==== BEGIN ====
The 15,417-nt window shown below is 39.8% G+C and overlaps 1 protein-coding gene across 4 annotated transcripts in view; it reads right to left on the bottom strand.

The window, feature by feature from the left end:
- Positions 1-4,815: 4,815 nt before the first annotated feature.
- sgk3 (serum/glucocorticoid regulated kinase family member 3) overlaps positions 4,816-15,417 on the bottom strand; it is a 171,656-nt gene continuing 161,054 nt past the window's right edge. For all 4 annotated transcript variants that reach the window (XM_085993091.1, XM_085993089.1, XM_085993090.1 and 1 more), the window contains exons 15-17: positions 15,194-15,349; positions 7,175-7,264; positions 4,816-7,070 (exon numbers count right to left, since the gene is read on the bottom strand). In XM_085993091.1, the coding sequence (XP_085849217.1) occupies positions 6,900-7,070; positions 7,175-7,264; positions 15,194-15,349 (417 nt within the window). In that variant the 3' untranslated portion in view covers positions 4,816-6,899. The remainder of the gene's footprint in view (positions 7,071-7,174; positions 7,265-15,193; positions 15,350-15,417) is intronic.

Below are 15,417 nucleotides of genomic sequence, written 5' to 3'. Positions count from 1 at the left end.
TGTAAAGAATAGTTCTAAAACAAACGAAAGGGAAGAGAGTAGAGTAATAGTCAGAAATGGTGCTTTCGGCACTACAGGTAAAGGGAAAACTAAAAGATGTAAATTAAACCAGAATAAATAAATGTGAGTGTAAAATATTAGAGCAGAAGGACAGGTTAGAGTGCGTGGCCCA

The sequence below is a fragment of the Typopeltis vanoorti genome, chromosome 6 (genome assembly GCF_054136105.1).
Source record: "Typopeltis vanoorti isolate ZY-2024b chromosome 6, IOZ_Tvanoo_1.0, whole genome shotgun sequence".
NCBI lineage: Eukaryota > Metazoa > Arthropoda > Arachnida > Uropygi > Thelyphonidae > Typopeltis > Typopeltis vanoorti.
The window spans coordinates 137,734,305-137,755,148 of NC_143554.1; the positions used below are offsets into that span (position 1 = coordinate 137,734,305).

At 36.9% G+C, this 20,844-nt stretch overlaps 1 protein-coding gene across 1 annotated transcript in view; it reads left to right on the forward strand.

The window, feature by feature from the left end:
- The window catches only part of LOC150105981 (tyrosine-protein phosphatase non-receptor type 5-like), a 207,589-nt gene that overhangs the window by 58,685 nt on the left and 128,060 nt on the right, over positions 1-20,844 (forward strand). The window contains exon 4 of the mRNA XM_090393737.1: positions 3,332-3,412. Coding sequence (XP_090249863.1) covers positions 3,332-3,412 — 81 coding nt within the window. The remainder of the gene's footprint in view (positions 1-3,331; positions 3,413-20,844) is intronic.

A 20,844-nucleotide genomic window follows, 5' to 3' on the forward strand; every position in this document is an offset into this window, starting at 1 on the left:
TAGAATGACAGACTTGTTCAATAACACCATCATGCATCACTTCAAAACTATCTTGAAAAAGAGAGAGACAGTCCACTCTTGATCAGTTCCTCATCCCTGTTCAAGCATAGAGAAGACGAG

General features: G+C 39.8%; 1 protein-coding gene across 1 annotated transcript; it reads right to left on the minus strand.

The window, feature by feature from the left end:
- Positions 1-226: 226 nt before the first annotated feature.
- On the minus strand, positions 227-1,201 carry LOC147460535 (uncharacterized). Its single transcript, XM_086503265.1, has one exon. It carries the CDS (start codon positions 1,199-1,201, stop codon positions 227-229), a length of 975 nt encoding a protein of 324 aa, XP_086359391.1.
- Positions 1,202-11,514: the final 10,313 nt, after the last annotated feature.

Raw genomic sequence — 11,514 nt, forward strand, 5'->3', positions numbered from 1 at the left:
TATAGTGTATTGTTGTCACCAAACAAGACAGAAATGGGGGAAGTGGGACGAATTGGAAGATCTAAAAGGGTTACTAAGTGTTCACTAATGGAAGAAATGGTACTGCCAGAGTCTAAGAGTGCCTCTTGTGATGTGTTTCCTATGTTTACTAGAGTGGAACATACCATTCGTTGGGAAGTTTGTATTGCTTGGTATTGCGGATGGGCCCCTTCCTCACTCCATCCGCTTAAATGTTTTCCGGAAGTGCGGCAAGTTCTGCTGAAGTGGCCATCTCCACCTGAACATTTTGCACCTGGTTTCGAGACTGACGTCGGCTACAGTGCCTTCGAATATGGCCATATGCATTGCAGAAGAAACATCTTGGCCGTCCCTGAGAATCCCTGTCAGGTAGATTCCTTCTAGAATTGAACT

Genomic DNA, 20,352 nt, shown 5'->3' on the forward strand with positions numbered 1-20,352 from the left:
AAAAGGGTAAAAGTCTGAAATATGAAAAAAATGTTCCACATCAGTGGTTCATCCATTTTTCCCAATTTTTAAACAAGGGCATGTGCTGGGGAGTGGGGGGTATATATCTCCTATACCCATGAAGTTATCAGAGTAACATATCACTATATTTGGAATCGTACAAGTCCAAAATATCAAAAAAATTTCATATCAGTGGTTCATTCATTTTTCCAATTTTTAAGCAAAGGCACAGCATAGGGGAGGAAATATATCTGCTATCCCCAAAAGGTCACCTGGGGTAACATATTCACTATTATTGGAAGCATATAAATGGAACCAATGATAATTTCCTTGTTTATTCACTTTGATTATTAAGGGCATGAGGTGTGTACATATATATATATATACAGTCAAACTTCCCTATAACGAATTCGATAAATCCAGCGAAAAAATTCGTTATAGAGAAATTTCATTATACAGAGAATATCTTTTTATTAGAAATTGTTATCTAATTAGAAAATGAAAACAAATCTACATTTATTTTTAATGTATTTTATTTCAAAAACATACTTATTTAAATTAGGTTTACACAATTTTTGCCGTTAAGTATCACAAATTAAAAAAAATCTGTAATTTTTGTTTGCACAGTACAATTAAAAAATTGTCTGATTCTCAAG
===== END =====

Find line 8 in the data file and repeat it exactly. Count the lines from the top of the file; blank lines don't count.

Source record: "Typopeltis vanoorti isolate ZY-2024b chromosome 6, IOZ_Tvanoo_1.0, whole genome shotgun sequence".